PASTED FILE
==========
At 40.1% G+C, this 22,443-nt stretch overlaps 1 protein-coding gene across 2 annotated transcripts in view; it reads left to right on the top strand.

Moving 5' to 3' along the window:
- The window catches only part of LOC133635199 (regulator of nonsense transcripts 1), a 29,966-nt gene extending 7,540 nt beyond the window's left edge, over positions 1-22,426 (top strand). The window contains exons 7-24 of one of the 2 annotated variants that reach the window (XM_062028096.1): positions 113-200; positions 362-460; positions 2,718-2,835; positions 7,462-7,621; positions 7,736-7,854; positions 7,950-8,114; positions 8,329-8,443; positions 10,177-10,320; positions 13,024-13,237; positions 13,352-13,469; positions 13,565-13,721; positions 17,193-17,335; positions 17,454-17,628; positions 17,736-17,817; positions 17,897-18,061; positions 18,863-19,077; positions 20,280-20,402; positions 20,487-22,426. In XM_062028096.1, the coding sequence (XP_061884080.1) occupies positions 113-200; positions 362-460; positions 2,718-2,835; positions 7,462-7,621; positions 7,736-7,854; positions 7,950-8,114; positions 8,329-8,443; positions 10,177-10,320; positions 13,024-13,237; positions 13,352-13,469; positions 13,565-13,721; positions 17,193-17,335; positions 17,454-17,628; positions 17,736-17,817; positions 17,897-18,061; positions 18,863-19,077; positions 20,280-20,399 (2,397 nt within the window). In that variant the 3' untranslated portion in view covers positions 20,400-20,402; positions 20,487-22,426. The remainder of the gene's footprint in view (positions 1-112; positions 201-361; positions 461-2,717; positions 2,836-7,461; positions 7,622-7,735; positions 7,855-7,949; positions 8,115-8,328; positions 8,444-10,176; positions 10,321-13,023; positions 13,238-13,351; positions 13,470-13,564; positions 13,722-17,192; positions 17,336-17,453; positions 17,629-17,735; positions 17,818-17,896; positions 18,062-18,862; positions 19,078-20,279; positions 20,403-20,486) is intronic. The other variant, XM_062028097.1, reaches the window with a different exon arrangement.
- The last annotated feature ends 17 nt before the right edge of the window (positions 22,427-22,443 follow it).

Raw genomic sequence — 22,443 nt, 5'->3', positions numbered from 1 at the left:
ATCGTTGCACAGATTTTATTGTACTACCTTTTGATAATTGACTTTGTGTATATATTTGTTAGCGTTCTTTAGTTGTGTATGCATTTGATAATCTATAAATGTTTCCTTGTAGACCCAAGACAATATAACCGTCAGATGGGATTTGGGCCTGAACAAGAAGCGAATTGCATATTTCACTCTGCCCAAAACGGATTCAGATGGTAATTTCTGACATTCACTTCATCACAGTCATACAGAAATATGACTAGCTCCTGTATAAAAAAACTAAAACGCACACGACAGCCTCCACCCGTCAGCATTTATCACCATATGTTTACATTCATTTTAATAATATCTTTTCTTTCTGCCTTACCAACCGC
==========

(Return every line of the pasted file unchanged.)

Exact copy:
At 40.1% G+C, this 22,443-nt stretch overlaps 1 protein-coding gene across 2 annotated transcripts in view; it reads left to right on the top strand.

Moving 5' to 3' along the window:
- The window catches only part of LOC133635199 (regulator of nonsense transcripts 1), a 29,966-nt gene extending 7,540 nt beyond the window's left edge, over positions 1-22,426 (top strand). The window contains exons 7-24 of one of the 2 annotated variants that reach the window (XM_062028096.1): positions 113-200; positions 362-460; positions 2,718-2,835; positions 7,462-7,621; positions 7,736-7,854; positions 7,950-8,114; positions 8,329-8,443; positions 10,177-10,320; positions 13,024-13,237; positions 13,352-13,469; positions 13,565-13,721; positions 17,193-17,335; positions 17,454-17,628; positions 17,736-17,817; positions 17,897-18,061; positions 18,863-19,077; positions 20,280-20,402; positions 20,487-22,426. In XM_062028096.1, the coding sequence (XP_061884080.1) occupies positions 113-200; positions 362-460; positions 2,718-2,835; positions 7,462-7,621; positions 7,736-7,854; positions 7,950-8,114; positions 8,329-8,443; positions 10,177-10,320; positions 13,024-13,237; positions 13,352-13,469; positions 13,565-13,721; positions 17,193-17,335; positions 17,454-17,628; positions 17,736-17,817; positions 17,897-18,061; positions 18,863-19,077; positions 20,280-20,399 (2,397 nt within the window). In that variant the 3' untranslated portion in view covers positions 20,400-20,402; positions 20,487-22,426. The remainder of the gene's footprint in view (positions 1-112; positions 201-361; positions 461-2,717; positions 2,836-7,461; positions 7,622-7,735; positions 7,855-7,949; positions 8,115-8,328; positions 8,444-10,176; positions 10,321-13,023; positions 13,238-13,351; positions 13,470-13,564; positions 13,722-17,192; positions 17,336-17,453; positions 17,629-17,735; positions 17,818-17,896; positions 18,062-18,862; positions 19,078-20,279; positions 20,403-20,486) is intronic. The other variant, XM_062028097.1, reaches the window with a different exon arrangement.
- The last annotated feature ends 17 nt before the right edge of the window (positions 22,427-22,443 follow it).

Raw genomic sequence — 22,443 nt, 5'->3', positions numbered from 1 at the left:
ATCGTTGCACAGATTTTATTGTACTACCTTTTGATAATTGACTTTGTGTATATATTTGTTAGCGTTCTTTAGTTGTGTATGCATTTGATAATCTATAAATGTTTCCTTGTAGACCCAAGACAATATAACCGTCAGATGGGATTTGGGCCTGAACAAGAAGCGAATTGCATATTTCACTCTGCCCAAAACGGATTCAGATGGTAATTTCTGACATTCACTTCATCACAGTCATACAGAAATATGACTAGCTCCTGTATAAAAAAACTAAAACGCACACGACAGCCTCCACCCGTCAGCATTTATCACCATATGTTTACATTCATTTTAATAATATCTTTTCTTTCTGCCTTACCAACCGC